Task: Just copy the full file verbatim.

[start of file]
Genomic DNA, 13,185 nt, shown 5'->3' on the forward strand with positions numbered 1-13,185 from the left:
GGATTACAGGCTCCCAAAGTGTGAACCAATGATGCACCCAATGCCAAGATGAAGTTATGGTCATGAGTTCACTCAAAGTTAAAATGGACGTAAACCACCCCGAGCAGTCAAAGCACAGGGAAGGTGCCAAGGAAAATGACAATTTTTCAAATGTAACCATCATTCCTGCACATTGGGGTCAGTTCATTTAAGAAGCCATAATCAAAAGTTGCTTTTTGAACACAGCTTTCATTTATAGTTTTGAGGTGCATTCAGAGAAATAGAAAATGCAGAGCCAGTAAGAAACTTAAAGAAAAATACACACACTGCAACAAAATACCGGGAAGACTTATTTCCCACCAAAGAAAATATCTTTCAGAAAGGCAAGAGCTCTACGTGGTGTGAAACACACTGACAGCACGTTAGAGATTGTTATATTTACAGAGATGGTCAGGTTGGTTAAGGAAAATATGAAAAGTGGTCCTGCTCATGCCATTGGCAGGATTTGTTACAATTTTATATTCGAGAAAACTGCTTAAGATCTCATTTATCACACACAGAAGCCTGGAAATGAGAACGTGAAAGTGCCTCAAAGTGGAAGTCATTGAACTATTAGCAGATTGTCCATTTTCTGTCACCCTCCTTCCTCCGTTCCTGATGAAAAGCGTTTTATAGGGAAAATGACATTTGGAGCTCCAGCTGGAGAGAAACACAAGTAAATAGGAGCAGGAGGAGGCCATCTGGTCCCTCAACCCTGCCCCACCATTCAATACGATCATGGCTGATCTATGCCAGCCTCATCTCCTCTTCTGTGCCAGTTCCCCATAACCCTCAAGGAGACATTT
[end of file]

Genomic DNA, 13,185 nt, shown 5'->3' on the forward strand with positions numbered 1-13,185 from the left:
GGATTACAGGCTCCCAAAGTGTGAACCAATGATGCACCCAATGCCAAGATGAAGTTATGGTCATGAGTTCACTCAAAGTTAAAATGGACGTAAACCACCCCGAGCAGTCAAAGCACAGGGAAGGTGCCAAGGAAAATGACAATTTTTCAAATGTAACCATCATTCCTGCACATTGGGGTCAGTTCATTTAAGAAGCCATAATCAAAAGTTGCTTTTTGAACACAGCTTTCATTTATAGTTTTGAGGTGCATTCAGAGAAATAGAAAATGCAGAGCCAGTAAGAAACTTAAAGAAAAATACACACACTGCAACAAAATACCGGGAAGACTTATTTCCCACCAAAGAAAATATCTTTCAGAAAGGCAAGAGCTCTACGTGGTGTGAAACACACTGACAGCACGTTAGAGATTGTTATATTTACAGAGATGGTCAGGTTGGTTAAGGAAAATATGAAAAGTGGTCCTGCTCATGCCATTGGCAGGATTTGTTACAATTTTATATTCGAGAAAACTGCTTAAGATCTCATTTATCACACACAGAAGCCTGGAAATGAGAACGTGAAAGTGCCTCAAAGTGGAAGTCATTGAACTATTAGCAGATTGTCCATTTTCTGTCACCCTCCTTCCTCCGTTCCTGATGAAAAGCGTTTTATAGGGAAAATGACATTTGGAGCTCCAGCTGGAGAGAAACACAAGTAAATAGGAGCAGGAGGAGGCCATCTGGTCCCTCAACCCTGCCCCACCATTCAATACGATCATGGCTGATCTATGCCAGCCTCATCTCCTCTTCTGTGCCAGTTCCCCATAACCCTCAAGGAGACATTT